The leader of a religious sect in South Korea will be investigated over some of the country’s coronavirus deaths.
The city government of the capital Seoul has asked prosecutors to charge Lee Man-hee, the founder of the Shincheonji Church, and 11 others.
They are accused of hiding the names of some members as officials tried to track patients before the virus spread.
South Korea is battling the worst coronavirus outbreak outside China.
The country has reported 3,730 cases and 21 deaths so far. More than half of all infections involve members of the Shincheonji Church of Jesus, a fringe Christian group.
Authorities say Shincheonji members infected one another in the southern city of Daegu last month, before fanning out around the country.
One senior member, Kim Shin-chang, told the BBC’s Laura Bicker that the church was “very sorry for causing concern”.
He admitted that some church members had been afraid to reveal their identities but said the church had now revealed all of its information, including all its locations and members.
“We were worried about releasing this kind of information because of the safety of our members, but we believe right now the most important thing is to fully cooperate with the government,” he said.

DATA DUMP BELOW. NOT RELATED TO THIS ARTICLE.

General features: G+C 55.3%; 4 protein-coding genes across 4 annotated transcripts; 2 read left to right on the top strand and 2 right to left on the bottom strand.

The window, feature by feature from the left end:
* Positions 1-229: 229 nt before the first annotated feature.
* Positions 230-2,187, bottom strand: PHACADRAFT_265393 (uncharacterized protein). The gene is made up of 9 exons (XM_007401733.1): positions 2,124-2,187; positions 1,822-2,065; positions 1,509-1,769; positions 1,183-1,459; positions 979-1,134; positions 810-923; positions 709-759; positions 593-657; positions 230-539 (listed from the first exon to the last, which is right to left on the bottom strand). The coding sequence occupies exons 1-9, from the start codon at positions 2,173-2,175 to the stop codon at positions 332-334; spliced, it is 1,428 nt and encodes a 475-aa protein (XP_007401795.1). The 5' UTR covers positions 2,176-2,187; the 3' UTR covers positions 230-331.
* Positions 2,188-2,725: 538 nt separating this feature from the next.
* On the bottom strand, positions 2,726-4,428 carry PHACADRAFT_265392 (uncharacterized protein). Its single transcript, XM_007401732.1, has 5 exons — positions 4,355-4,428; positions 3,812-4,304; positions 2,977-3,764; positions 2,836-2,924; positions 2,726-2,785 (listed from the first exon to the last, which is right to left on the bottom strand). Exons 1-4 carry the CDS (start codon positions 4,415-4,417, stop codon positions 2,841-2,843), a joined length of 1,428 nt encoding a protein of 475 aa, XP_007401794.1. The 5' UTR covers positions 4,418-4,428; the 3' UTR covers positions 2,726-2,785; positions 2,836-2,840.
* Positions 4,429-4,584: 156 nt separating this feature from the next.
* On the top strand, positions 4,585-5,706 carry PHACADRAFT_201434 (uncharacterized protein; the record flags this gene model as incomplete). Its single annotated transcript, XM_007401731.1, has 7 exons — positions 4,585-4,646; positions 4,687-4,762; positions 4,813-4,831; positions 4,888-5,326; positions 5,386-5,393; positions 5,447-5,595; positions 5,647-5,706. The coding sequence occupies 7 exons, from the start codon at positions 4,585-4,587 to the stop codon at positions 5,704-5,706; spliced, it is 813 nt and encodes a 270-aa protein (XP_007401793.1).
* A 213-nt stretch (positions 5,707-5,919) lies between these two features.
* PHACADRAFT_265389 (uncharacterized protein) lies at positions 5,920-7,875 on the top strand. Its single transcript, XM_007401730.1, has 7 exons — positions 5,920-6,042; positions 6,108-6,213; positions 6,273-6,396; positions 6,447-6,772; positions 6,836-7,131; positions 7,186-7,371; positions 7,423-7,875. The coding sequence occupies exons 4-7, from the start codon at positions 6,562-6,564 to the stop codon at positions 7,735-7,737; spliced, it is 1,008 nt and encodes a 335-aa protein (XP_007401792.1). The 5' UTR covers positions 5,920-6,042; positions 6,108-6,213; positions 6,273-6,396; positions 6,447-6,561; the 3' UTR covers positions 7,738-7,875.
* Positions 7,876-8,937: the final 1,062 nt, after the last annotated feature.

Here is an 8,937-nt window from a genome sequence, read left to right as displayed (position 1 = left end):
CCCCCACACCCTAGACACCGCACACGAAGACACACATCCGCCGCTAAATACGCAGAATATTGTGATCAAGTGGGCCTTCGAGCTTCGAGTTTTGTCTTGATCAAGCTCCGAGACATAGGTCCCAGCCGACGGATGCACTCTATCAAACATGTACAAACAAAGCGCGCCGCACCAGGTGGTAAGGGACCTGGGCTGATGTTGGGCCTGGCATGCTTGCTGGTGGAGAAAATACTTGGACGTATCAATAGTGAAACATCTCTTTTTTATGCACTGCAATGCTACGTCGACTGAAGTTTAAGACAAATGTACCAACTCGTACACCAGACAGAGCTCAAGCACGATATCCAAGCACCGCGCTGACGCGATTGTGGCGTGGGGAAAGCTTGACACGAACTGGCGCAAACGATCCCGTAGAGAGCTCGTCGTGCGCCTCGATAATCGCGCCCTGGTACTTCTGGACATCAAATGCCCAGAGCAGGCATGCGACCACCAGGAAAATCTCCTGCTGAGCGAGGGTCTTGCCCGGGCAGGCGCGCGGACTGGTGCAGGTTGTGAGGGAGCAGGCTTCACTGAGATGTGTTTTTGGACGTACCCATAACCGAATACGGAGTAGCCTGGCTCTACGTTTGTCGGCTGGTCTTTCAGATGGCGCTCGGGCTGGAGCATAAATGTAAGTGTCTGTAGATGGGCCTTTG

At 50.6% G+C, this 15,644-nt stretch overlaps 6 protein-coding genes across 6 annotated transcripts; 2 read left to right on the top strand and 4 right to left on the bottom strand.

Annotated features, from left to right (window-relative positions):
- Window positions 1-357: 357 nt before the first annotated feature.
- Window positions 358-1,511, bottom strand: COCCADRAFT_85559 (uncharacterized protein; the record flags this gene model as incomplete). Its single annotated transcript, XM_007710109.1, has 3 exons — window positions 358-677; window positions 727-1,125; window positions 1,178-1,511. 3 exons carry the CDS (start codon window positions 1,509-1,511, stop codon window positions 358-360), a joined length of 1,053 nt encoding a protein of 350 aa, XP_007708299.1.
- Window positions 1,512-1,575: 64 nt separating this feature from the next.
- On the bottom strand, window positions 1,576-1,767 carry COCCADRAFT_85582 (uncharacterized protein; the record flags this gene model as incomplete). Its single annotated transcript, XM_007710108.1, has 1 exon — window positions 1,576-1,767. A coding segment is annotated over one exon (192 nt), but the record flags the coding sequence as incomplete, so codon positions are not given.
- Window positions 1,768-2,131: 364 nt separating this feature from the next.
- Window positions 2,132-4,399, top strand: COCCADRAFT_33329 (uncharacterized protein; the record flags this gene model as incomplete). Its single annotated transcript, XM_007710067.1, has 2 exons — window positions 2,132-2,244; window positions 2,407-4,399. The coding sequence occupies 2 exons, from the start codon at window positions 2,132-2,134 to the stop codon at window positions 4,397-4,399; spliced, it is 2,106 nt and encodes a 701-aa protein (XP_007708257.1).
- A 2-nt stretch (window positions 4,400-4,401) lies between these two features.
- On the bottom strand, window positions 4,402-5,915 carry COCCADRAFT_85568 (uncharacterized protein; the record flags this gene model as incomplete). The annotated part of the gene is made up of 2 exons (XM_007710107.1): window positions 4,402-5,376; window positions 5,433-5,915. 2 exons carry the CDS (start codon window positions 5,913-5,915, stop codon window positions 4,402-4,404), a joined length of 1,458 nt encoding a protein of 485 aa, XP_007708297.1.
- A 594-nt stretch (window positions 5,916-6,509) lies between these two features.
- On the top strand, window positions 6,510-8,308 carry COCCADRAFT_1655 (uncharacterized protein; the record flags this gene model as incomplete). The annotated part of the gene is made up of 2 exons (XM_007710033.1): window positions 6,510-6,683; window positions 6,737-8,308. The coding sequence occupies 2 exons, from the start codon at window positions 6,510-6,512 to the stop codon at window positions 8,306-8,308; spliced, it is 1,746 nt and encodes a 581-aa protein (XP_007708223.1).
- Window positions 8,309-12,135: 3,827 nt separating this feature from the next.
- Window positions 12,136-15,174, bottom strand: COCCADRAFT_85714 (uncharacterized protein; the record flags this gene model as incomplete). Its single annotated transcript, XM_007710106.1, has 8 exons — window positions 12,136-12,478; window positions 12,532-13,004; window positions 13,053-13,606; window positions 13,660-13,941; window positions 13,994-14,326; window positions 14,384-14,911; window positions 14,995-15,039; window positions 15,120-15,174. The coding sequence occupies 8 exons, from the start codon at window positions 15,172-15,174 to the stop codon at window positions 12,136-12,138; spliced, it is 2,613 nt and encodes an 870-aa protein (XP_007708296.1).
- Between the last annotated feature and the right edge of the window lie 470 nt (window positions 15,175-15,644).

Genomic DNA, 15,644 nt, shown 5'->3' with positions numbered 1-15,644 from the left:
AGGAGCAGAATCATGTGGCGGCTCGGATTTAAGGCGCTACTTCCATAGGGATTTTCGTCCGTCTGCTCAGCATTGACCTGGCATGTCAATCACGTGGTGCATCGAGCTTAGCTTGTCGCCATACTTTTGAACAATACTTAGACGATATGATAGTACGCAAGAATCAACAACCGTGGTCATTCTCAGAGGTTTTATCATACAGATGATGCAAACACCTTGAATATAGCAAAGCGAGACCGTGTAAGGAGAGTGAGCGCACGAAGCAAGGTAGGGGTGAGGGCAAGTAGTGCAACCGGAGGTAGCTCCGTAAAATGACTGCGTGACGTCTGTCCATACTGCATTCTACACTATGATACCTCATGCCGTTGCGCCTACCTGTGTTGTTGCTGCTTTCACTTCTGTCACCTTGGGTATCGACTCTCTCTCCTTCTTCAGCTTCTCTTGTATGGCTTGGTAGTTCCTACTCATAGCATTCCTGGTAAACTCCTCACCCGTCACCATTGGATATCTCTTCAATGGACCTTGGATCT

What’s happening in South Korea?
On Sunday the Seoul City government filed a legal complaint to prosecutors against 12 leaders of the sect. They are accused of homicide, causing harm and violating the Infectious Disease and Control Act.
All 230,000 members of the church have been interviewed. Nearly 9,000 said they were showing symptoms of coronavirus.
A 61-year-old female member of the sect who tested positive for the virus was among the first to be infected.
She initially refused to be taken to a hospital to be tested and is known to have attended several church gatherings before testing positive.
The sect’s leader, Lee Man-hee, claims he is the Messiah. He has also been tested for the virus and is awaiting the results.
Roman Catholic churches remain closed, major Protestant groups have cancelled Sunday services and all Buddhist events have been called off.
Growing anger over the sect’s handling of the outbreak has sparked a petition calling for the church to be disbanded. Nearly 1.2m people have signed it.
This investigation has been sparked by Seoul City Mayor Park Won-soon, who urged the Chief Prosecutor to detain the sect leader.
He warned that he would request a criminal investigation for homicide by wilful negligence and, on Sunday evening, he filed the claim with the prosecutor’s office.
But this does not mean the church leaders will face murder charges. It means prosecutors will have to look into the case.
Once prosecutors have finished their investigation they will decide which charges, if any, to bring against the sect.